Delete search term


Quick navigation

Main navigation

Redox Flow Battery Campus

Flow batteries are used to store fluctuating electrical energy generated by solar cells or wind turbines. Chemical energy is stored in the electrolyte in large tanks. An electrochemical flow cell is used to charge and de-charge the electrolyte.

At a glance


FlowCamp is a research and training project funded by the European Union’s Marie-Sklodowska-Curie programme. FlowCamp involves 11 partner organisations from 8 different countries, who will recruit 15 PhD students for the project.

RESEARCH in FlowCamp aims to improve materials for high-performance, low-cost next-generation redox-flow batteries.

Renewable energy sources like wind turbines require large-scale, stationary energy storage systems to balance out fluctuations in energy generation. Redox-flow batteries are considered to be one of the most promising solutions. The recruited fellows will develop materials (membranes, electrodes, electrolytes, catalysts, sealing materials) and macrohomogeneous models for three next generation RFBs (hydrogen-bromine, organic and zinc-air systems). They will then upscale the new systems to prototype level, and validate them using the cutting-edge battery testing facilities available for the prestigious German-funded RedoxWind project at Fraunhofer ICT.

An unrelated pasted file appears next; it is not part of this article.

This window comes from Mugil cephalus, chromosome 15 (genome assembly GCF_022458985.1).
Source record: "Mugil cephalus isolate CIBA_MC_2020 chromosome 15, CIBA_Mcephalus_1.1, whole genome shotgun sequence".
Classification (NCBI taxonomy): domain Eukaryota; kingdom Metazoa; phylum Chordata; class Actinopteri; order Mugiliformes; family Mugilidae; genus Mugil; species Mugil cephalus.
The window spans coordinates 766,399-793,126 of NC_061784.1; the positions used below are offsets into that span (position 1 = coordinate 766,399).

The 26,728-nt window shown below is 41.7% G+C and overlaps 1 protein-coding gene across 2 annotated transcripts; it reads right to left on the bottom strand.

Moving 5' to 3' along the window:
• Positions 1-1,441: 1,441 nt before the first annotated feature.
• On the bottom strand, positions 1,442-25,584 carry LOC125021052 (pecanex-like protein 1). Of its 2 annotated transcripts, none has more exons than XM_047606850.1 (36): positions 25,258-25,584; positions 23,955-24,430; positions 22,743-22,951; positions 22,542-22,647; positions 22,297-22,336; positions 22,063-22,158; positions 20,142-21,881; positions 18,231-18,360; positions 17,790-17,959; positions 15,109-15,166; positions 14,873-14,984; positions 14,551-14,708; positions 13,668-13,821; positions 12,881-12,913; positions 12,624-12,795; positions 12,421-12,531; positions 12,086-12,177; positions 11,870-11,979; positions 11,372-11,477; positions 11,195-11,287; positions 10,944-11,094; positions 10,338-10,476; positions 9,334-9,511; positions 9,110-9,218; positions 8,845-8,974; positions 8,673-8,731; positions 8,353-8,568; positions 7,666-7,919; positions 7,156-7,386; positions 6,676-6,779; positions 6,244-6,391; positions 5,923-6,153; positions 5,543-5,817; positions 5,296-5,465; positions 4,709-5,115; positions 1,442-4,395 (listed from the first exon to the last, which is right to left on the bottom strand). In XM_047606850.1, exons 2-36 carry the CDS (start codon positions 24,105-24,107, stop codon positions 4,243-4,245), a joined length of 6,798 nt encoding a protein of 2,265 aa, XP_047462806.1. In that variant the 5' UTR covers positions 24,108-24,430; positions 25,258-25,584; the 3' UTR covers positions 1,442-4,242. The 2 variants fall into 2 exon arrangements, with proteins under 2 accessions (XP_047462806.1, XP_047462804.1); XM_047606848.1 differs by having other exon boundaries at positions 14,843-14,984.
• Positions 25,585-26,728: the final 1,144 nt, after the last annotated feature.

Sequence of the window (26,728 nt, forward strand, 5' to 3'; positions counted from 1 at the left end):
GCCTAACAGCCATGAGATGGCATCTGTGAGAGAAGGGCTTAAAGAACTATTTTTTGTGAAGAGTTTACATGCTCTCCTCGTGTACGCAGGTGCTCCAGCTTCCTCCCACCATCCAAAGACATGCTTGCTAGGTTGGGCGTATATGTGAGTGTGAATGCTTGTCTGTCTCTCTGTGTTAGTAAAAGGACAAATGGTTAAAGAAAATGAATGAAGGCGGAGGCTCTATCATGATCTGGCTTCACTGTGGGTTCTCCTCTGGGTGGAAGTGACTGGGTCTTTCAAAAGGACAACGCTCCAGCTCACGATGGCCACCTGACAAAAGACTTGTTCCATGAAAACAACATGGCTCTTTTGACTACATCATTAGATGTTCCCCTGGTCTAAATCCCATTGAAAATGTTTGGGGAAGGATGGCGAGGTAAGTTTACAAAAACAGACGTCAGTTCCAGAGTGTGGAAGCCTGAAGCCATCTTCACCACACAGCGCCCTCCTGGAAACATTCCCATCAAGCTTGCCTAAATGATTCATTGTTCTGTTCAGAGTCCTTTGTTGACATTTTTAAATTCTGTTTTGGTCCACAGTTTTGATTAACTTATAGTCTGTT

The new RFB technologies can be combined in energy storage systems tailored to a wide variety of application scenarios, with lower cost, longer service life and higher efficiency than conventional (e.g. Li-ion) storage devices.

High-quality individualised TRAINING in scientific and complementary skills, and a structured programme of training units, will provide the fellows with unique interdisciplinary competence in electrochemistry, material science and cell design / engineering, as well as an overview of different redox-flow battery technologies and their implementation at prototype level. FlowCamp will consequently go far beyond existing electrochemical training, in a field with a high and growing research demand.

Further information